Rheological Additive Selection for Printing Inks

By Sel Avci, Elementis Specialties | October 15, 2009

Editor’s Note: “Rheological Additive Selection for Printing Inks” was presented at the Eurocoat Inkmakers Forum during the 2nd European Congress on Printing Inks, held at Nüremberg, Germany April 9-10, 2003.

Abstract: The various types of rheology modifiers used in inks are reviewed from the point of their chemical composition, mechanism and application properties.

The rheological additives discussed range from organically modified clays to organic products like castor oil derivatives, diamides, hydrophobically modified polyether polyols (PEPO), hydrophobically modified polyurethanes (HEUR) and hydrophobically modified acrylic acid co-polymers (HASE). The key properties of each type are discussed in view of their use in solvent, oil, water and UV ink systems.


The control of rheology in printing inks has always been a challenge for ink formulators. Typically, when ink chemists formulate a new product, the rheological additives are not “the first consideration” in the formulation. Generally, polymer (or resin), solvent and pigment types determine the intrinsic rheology of the ink formulation.

Ideally, the formulators hope to achieve all the rheological properties from the resin system they choose. However, to fine-tune the rheology and improve overall performance properties of their inks, formulators most often seek“rheological additives.”

The rheological modifiers are one of the most important additives utilized in printing ink formulations. The additives are utilized to modify the rheological properties of printing inks to meet the requirements of various types of printing presses. The ink application method determines the type of rheology needed for the specific ink formulation.

In oil and solvent- based offset ink applications, typical rheological additives such as organoclays provide the required consistency for the lithographic printing process. As for low viscosity inks such as flexo, gravure and ink jet ink applications, generally there is no “need” for increasing viscosity or yield value of the inks.

However, the rheological additives are utilized to control properties like flow, temperature stability, ink penetration/hold out or to control the settling of the pigments or fillers of low viscosity ink systems.

A basic understanding of rheology, the science dealing with deformation of flow of matter, is essential to any ink formulator designing an ink system. A typical rheological model is a rectangular body of liquid made up of very thin layers piled on top of each other. (Figure 1).

If a force F is applied on top of an area A and this in turn pulls sideways on top, the pulling action is defined as Shear Stress to F/ A.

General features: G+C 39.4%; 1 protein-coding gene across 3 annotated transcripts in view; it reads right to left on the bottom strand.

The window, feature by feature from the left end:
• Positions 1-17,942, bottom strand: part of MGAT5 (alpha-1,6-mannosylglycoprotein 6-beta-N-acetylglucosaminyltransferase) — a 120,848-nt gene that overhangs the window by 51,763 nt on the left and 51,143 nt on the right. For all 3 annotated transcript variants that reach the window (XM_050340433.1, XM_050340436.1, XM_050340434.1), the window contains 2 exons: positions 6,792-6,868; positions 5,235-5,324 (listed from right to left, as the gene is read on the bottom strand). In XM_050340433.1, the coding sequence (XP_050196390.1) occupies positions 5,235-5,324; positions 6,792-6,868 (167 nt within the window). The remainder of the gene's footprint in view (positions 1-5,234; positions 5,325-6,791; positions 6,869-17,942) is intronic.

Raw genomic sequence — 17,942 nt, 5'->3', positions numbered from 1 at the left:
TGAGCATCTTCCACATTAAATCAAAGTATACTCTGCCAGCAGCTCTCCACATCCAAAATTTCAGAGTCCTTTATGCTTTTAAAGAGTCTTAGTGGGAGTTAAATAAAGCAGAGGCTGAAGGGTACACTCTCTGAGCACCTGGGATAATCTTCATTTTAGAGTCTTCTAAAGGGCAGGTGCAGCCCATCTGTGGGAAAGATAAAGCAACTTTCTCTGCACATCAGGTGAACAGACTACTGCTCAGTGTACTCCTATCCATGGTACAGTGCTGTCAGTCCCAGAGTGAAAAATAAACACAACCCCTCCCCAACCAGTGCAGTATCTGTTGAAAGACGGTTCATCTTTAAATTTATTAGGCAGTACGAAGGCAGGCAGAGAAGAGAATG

As the top layer starts to move under shear stress, it pulls the layer directly underneath along with it. In turn, the second layer pulls the third, the forth, and so on. If the velocity of the top layer is V and the thickness of the liquid pool is X, then the viscosity gradient is defined as Shear Rate. (Figure 2).

Viscosity is defined as the “resistance to flow” of a liquid which is the ratio of force applied (Shear Stress) to the rate of flow resulting (Shear Rate) (Figure 3).

There are various types of flow profiles. The most important flow types for ink systems are Newtonian, Pseudoplastic and Thixotropic. Newtonian flow is a type of rheology profile that shows constant viscosity regardless of changes in shear rate. (Figure 4).

Pseudoplastic flow (known as shear thinning) is a typical profile for many ink systems in which viscosity decreases as shear rate increases. Thixotropic flow also provides a shear thinning profile; however, once the shear is removed, the recovery of the viscosity takes some time and a hysteresis loop is formed by the upper and lower curves. The area between two curves is a measure of the system’s thixotropy. (Figure 5).

Dilatant flow is where viscosity increases with increasing shear. This type of flow is not generally observed in ink applications. Some high solids systems and quicksand are typical examples.

Clays and Organoclays

Naturally occurring clay minerals, such as hectorite and bentonite, are hydrophilic in nature. When dispersed in water, the clay particles swell and separate into individual clay platelets. Due to platelet interaction, a three-dimensional “house of cards” structure is developed. This collodial structure provides thickening properties (Figure 6).

The natural clays may be utilized in water-based flexo and gravure ink systems to improve rheological and antisettling properties of the inks.

In oil or solvent systems, however, the natural clays do not disperse and do not provide rheological properties. In order to thicken oil and solvent systems, the hydrophilic clays are modified with various types of hydrophobic quaternary ammonium compounds.

To make an organoclay, the smectite clay is reacted with a quaternary ammonium compound as shown. (Figure 7).

The quaternary amine ion (CL-) exchanges with the sodium cations on the surface of the clay. The resultant product is an organoclay, where the organic component is firmly bonded to the clay surface. During this reaction, the salt produced is washed out. (Figure 8).

Supplied as powders, the organoclays are in the form of agglomerated platelet stacks. A combination of wetting and mechanical energy is needed to deagglomerate these platelet stacks. Addition of a polar group containing materials like low molecular alcohols, water or propylene carbonate help force the clay platelets further apart, resulting in a completely dispersed rheological structure. (Figure 9).

Today, rheology of lithographic inks is controlled either by reactive (chemical) or non-reactive (physical) gellants or a combination of both types of rheology modifiers. The reactive gellants include aluminum soaps and compounds, organic titanates, oxides/hydroxide of Ca, Mg, Zn and polyamino-acids.

The reactive chemical gellants can not be directly added to ink due to heat activation and process requirements. These gellants are rather incorporated into the ink varnishes during manufacturing. They thicken by cross-linking the resin. (Figure 10).